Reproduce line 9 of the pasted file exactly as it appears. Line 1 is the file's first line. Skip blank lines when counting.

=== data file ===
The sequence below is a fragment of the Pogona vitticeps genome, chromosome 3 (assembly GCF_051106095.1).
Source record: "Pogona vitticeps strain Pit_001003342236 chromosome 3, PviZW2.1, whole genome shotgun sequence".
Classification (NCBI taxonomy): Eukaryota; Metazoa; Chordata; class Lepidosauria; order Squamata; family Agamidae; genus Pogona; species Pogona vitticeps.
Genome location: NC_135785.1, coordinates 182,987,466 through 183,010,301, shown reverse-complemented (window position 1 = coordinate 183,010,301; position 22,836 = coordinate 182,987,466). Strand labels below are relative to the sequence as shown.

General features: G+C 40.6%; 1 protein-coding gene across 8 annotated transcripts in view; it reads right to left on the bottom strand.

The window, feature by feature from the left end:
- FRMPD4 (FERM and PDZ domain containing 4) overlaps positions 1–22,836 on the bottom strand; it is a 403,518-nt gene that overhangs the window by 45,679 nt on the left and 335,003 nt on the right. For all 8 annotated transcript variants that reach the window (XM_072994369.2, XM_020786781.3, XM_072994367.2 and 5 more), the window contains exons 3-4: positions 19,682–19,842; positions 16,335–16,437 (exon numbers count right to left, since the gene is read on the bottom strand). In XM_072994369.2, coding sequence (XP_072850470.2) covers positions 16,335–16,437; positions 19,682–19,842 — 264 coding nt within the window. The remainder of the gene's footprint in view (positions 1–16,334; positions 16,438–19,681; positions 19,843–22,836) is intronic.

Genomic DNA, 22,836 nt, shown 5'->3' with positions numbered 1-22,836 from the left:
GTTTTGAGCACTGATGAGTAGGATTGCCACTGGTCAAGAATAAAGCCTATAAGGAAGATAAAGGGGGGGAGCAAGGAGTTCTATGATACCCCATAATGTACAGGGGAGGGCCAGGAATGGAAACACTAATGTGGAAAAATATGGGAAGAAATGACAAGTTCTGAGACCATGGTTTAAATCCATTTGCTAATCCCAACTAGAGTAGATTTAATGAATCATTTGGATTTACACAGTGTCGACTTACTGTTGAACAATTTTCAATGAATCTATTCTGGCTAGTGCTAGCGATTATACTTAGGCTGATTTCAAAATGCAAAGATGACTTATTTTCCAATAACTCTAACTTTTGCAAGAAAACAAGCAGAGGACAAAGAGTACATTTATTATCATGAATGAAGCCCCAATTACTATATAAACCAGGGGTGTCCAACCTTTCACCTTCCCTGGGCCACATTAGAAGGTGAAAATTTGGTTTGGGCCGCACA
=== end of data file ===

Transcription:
GTTTTGAGCACTGATGAGTAGGATTGCCACTGGTCAAGAATAAAGCCTATAAGGAAGATAAAGGGGGGGAGCAAGGAGTTCTATGATACCCCATAATGTACAGGGGAGGGCCAGGAATGGAAACACTAATGTGGAAAAATATGGGAAGAAATGACAAGTTCTGAGACCATGGTTTAAATCCATTTGCTAATCCCAACTAGAGTAGATTTAATGAATCATTTGGATTTACACAGTGTCGACTTACTGTTGAACAATTTTCAATGAATCTATTCTGGCTAGTGCTAGCGATTATACTTAGGCTGATTTCAAAATGCAAAGATGACTTATTTTCCAATAACTCTAACTTTTGCAAGAAAACAAGCAGAGGACAAAGAGTACATTTATTATCATGAATGAAGCCCCAATTACTATATAAACCAGGGGTGTCCAACCTTTCACCTTCCCTGGGCCACATTAGAAGGTGAAAATTTGGTTTGGGCCGCACA